Friday, October 06, 2006

Children handcuffed in police drug raid

Children handcuffed in police drug raid
Dog also killed during bust; 18-year-old charged with misdemeanors, violation

By MIKE GOODWIN, Staff writer
Click byline for more stories by writer.
First published: Wednesday, September 20, 2006

SCHENECTADY -- A police strike team raided a woman's Prospect Street apartment and handcuffed her children and killed her dog early Tuesday in a $60 pot bust.

The woman called it excessive force and a case of mistaken identity, but officers said they stormed the home for a good reason: One of her sons was selling marijuana there.

The Police Department's tactical squad knocked down the front door of the upstairs apartment at 110 Prospect St. and flooded into the apartment shortly after 6 a.m.

"I heard a big boom. My first reaction was to jump out of bed. We were trying to find where our kids were at and all of a sudden we had guns in our faces," said 40-year-old Anita Woodyear, who rents the second-floor flat.

During the ensuing chaos, police handcuffed two of the woman's children, Elijah Bradley, 11, and 12-year-old Victoria Perez, and shot at her dog in the kitchen before killing it in the bathroom, Woodyear said.

"That seems like an awful lot of firepower for marijuana," said Fred Clark of the Schenectady chapter of the National Association for the Advancement of Colored People. "That's like spending $125,000 for $5."

Woodyear said she suspected police had intended to search a neighboring home, but had the wrong address on the search warrant. Neighbors said they suspect illicit drugs are dealt at other homes on the block.

"No apology, no 'sorry about your dog,' " she said.

But police said they have no reason to apologize. They said they raided the house because Woodyear's 18-year-old son, Israel M. Bradley, sold three plastic bags of marijuana there for $40 on Sept. 15. They allege he sold two other bags of marijuana in the house for $20 on Aug. 28, they said.

In addition, police said Bradley was carrying marijuana in the home on Sept. 1.

"We had the absolute right house. We had the absolute right target," said Assistant Chief Michael Seber.

Police said Bradley was one of several drug dealers they have under investigation on Prospect Street.

"The whole street is a mess right now. We'll be back," Seber said.

Bradley was arrested and charged with misdemeanor counts of criminal sale of marijuana, an offense punishable by up to one year in jail. He was also charged with unlawfully possessing marijuana, a violation.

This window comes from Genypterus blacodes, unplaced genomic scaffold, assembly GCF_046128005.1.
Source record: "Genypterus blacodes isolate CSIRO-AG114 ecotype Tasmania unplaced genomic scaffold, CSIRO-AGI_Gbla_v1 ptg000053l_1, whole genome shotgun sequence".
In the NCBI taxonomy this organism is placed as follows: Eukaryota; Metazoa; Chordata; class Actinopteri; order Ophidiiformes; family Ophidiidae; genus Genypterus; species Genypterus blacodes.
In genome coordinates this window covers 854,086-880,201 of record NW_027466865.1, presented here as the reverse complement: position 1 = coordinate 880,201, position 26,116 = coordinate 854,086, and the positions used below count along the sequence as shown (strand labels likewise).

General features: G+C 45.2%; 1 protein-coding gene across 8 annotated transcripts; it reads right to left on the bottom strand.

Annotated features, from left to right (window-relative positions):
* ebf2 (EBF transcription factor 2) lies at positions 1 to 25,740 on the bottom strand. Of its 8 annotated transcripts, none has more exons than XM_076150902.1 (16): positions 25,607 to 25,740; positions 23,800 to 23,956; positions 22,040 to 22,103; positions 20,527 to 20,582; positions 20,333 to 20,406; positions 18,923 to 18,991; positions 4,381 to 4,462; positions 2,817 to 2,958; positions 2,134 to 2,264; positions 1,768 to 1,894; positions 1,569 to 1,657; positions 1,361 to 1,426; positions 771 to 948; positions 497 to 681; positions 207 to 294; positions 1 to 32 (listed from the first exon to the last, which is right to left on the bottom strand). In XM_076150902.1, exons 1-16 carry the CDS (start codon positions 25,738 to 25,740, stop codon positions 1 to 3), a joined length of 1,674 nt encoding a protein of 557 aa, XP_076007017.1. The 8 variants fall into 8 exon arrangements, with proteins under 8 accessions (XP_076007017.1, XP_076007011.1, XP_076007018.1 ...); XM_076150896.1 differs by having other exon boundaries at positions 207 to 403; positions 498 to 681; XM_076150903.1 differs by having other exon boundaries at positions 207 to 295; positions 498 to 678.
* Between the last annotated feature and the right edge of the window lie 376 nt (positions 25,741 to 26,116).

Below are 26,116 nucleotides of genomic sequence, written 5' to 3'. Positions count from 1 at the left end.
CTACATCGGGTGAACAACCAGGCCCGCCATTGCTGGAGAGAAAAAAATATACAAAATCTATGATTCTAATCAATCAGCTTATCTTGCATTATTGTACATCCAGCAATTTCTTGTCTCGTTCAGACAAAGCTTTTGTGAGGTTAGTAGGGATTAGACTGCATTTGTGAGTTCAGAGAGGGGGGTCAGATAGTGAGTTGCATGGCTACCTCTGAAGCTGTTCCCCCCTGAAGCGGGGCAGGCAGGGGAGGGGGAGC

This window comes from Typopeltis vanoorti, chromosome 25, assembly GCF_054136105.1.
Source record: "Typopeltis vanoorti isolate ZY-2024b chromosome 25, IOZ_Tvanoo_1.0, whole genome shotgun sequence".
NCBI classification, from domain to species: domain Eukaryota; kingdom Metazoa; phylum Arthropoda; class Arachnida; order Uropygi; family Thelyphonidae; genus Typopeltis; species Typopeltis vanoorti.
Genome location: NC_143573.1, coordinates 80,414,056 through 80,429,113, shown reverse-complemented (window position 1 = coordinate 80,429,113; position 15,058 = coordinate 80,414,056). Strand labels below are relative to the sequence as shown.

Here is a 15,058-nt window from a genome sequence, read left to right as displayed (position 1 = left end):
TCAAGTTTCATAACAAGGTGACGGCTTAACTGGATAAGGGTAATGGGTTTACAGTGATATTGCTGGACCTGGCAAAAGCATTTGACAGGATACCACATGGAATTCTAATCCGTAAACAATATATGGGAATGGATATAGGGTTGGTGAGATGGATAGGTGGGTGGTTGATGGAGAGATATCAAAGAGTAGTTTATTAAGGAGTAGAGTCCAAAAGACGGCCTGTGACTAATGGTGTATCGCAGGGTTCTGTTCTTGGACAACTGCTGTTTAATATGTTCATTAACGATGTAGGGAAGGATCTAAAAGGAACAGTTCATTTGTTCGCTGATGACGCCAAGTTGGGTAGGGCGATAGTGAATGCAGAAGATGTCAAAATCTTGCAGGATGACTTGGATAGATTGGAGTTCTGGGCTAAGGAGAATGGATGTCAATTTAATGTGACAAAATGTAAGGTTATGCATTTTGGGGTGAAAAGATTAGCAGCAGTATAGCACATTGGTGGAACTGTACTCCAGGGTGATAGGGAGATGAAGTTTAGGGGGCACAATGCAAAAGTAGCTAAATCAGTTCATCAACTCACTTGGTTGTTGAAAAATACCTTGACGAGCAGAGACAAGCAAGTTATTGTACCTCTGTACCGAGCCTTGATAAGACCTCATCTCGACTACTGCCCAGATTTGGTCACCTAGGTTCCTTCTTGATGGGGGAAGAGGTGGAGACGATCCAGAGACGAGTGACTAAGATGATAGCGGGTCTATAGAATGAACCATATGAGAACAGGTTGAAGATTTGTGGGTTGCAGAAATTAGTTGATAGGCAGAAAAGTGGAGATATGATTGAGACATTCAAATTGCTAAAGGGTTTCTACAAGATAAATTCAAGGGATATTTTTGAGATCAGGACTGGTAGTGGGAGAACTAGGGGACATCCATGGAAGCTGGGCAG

Police Lt. Peter Frisoni said Bradley admitted he sold from the apartment in a statement to investigators after the raid.

"The moral of the story is: If you don't want officers barging into your house with their guns drawn, don't let drug dealers stay with you and deal drugs out of your apartment," Frisoni said.

Woodyear said she is appalled about the way her children were treated -- and said her 12-year-old daughter was hit with pepper spray.

The dog, a pit bull terrier named Precious, urinated on the floor in fear and tried to run from the police before it was killed, Woodyear said.

Police said the animal was aggressive and left them no choice but to shoot.

Elijah Bradley said he awoke to find armed men in his home. "They had the shotgun in my face," the 11-year-old said. "I punched at him. I didn't know who he was."

Police said they had reason to have weapons drawn. Their search warrant noted that among the things they planned to search for were firearms, although no handguns were found.

The NAACP has previously criticized how police conduct raids, most notably during an incident earlier this decade when a Hamilton Hill girl was held at gunpoint and handcuffed after her mother agreed to allow police to search their home for an armed man. The family later sued the city, but the jury awarded no damages.

But Paul DerOhannesian, a defense attorney and former Albany County prosecutor, said such a response may have been warranted if police believed there were guns in the house.

"This type of search warrant execution can be very dangerous from a law enforcement point of view," he said.

"You're going to have a heightened sense or need for security for officer safety. You literally have no idea what you're walking into."


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